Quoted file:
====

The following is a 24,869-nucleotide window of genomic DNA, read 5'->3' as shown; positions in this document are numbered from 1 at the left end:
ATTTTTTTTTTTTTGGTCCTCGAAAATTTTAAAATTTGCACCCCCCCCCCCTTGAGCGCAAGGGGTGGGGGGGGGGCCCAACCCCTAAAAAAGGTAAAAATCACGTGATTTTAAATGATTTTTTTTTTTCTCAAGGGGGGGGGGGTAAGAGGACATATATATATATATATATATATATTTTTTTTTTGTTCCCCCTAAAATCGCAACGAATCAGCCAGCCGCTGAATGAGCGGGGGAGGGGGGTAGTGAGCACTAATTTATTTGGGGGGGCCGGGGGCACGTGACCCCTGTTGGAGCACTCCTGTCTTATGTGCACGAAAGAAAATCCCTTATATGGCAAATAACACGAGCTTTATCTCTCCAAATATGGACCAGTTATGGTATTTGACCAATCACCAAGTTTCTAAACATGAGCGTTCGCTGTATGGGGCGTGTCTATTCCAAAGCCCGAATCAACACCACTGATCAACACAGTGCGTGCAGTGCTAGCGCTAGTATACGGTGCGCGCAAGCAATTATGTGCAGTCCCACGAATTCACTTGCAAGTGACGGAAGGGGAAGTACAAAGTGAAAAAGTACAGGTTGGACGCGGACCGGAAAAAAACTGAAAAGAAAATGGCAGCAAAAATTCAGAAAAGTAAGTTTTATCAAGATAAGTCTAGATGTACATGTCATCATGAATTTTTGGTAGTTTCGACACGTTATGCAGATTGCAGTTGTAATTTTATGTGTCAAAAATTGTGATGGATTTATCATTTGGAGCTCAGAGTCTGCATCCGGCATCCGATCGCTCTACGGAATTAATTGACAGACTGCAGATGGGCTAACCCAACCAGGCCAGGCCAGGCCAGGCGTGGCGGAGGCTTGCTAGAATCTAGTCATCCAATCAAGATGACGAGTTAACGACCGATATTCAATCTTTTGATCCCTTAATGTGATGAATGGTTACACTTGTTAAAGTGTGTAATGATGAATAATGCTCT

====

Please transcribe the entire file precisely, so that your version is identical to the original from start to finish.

The following is a 24,869-nucleotide window of genomic DNA, read 5'->3' as shown; positions in this document are numbered from 1 at the left end:
ATTTTTTTTTTTTTGGTCCTCGAAAATTTTAAAATTTGCACCCCCCCCCCCTTGAGCGCAAGGGGTGGGGGGGGGGCCCAACCCCTAAAAAAGGTAAAAATCACGTGATTTTAAATGATTTTTTTTTTTCTCAAGGGGGGGGGGGTAAGAGGACATATATATATATATATATATATATTTTTTTTTTGTTCCCCCTAAAATCGCAACGAATCAGCCAGCCGCTGAATGAGCGGGGGAGGGGGGTAGTGAGCACTAATTTATTTGGGGGGGCCGGGGGCACGTGACCCCTGTTGGAGCACTCCTGTCTTATGTGCACGAAAGAAAATCCCTTATATGGCAAATAACACGAGCTTTATCTCTCCAAATATGGACCAGTTATGGTATTTGACCAATCACCAAGTTTCTAAACATGAGCGTTCGCTGTATGGGGCGTGTCTATTCCAAAGCCCGAATCAACACCACTGATCAACACAGTGCGTGCAGTGCTAGCGCTAGTATACGGTGCGCGCAAGCAATTATGTGCAGTCCCACGAATTCACTTGCAAGTGACGGAAGGGGAAGTACAAAGTGAAAAAGTACAGGTTGGACGCGGACCGGAAAAAAACTGAAAAGAAAATGGCAGCAAAAATTCAGAAAAGTAAGTTTTATCAAGATAAGTCTAGATGTACATGTCATCATGAATTTTTGGTAGTTTCGACACGTTATGCAGATTGCAGTTGTAATTTTATGTGTCAAAAATTGTGATGGATTTATCATTTGGAGCTCAGAGTCTGCATCCGGCATCCGATCGCTCTACGGAATTAATTGACAGACTGCAGATGGGCTAACCCAACCAGGCCAGGCCAGGCCAGGCGTGGCGGAGGCTTGCTAGAATCTAGTCATCCAATCAAGATGACGAGTTAACGACCGATATTCAATCTTTTGATCCCTTAATGTGATGAATGGTTACACTTGTTAAAGTGTGTAATGATGAATAATGCTCT